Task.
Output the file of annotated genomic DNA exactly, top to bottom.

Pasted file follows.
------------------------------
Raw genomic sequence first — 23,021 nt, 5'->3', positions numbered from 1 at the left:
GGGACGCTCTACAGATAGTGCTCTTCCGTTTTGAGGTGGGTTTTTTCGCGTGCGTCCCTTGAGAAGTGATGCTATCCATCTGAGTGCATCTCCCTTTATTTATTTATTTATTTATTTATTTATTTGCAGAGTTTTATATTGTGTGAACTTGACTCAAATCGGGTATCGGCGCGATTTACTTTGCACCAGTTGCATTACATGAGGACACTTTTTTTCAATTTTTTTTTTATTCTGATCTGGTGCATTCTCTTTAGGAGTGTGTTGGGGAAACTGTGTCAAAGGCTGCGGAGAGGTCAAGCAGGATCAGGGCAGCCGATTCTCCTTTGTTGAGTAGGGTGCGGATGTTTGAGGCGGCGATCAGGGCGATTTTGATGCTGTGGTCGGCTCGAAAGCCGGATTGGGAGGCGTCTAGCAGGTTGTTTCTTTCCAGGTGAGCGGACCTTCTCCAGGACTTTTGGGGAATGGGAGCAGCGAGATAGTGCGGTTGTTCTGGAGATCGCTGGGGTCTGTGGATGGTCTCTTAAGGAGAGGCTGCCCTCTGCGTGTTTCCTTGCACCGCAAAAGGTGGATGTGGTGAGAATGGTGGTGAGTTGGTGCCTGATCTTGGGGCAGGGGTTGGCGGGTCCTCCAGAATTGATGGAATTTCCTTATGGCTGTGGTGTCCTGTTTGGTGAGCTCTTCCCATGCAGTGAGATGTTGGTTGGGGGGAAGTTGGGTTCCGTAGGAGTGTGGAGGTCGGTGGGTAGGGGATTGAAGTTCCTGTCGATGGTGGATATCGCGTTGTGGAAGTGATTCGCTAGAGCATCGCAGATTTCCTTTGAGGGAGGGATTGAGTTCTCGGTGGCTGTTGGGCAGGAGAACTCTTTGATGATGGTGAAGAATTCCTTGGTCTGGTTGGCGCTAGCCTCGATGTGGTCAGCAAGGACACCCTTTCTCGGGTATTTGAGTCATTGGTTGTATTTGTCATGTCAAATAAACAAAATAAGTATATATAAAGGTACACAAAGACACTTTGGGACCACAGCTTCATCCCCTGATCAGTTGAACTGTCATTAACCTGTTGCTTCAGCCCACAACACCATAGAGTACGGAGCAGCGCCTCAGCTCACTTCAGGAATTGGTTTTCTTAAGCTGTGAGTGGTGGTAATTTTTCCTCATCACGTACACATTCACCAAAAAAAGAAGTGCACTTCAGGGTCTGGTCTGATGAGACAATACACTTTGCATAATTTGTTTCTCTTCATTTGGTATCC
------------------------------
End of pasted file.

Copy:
Raw genomic sequence first — 23,021 nt, 5'->3', positions numbered from 1 at the left:
GGGACGCTCTACAGATAGTGCTCTTCCGTTTTGAGGTGGGTTTTTTCGCGTGCGTCCCTTGAGAAGTGATGCTATCCATCTGAGTGCATCTCCCTTTATTTATTTATTTATTTATTTATTTATTTGCAGAGTTTTATATTGTGTGAACTTGACTCAAATCGGGTATCGGCGCGATTTACTTTGCACCAGTTGCATTACATGAGGACACTTTTTTTCAATTTTTTTTTTATTCTGATCTGGTGCATTCTCTTTAGGAGTGTGTTGGGGAAACTGTGTCAAAGGCTGCGGAGAGGTCAAGCAGGATCAGGGCAGCCGATTCTCCTTTGTTGAGTAGGGTGCGGATGTTTGAGGCGGCGATCAGGGCGATTTTGATGCTGTGGTCGGCTCGAAAGCCGGATTGGGAGGCGTCTAGCAGGTTGTTTCTTTCCAGGTGAGCGGACCTTCTCCAGGACTTTTGGGGAATGGGAGCAGCGAGATAGTGCGGTTGTTCTGGAGATCGCTGGGGTCTGTGGATGGTCTCTTAAGGAGAGGCTGCCCTCTGCGTGTTTCCTTGCACCGCAAAAGGTGGATGTGGTGAGAATGGTGGTGAGTTGGTGCCTGATCTTGGGGCAGGGGTTGGCGGGTCCTCCAGAATTGATGGAATTTCCTTATGGCTGTGGTGTCCTGTTTGGTGAGCTCTTCCCATGCAGTGAGATGTTGGTTGGGGGGAAGTTGGGTTCCGTAGGAGTGTGGAGGTCGGTGGGTAGGGGATTGAAGTTCCTGTCGATGGTGGATATCGCGTTGTGGAAGTGATTCGCTAGAGCATCGCAGATTTCCTTTGAGGGAGGGATTGAGTTCTCGGTGGCTGTTGGGCAGGAGAACTCTTTGATGATGGTGAAGAATTCCTTGGTCTGGTTGGCGCTAGCCTCGATGTGGTCAGCAAGGACACCCTTTCTCGGGTATTTGAGTCATTGGTTGTATTTGTCATGTCAAATAAACAAAATAAGTATATATAAAGGTACACAAAGACACTTTGGGACCACAGCTTCATCCCCTGATCAGTTGAACTGTCATTAACCTGTTGCTTCAGCCCACAACACCATAGAGTACGGAGCAGCGCCTCAGCTCACTTCAGGAATTGGTTTTCTTAAGCTGTGAGTGGTGGTAATTTTTCCTCATCACGTACACATTCACCAAAAAAAGAAGTGCACTTCAGGGTCTGGTCTGATGAGACAATACACTTTGCATAATTTGTTTCTCTTCATTTGGTATCC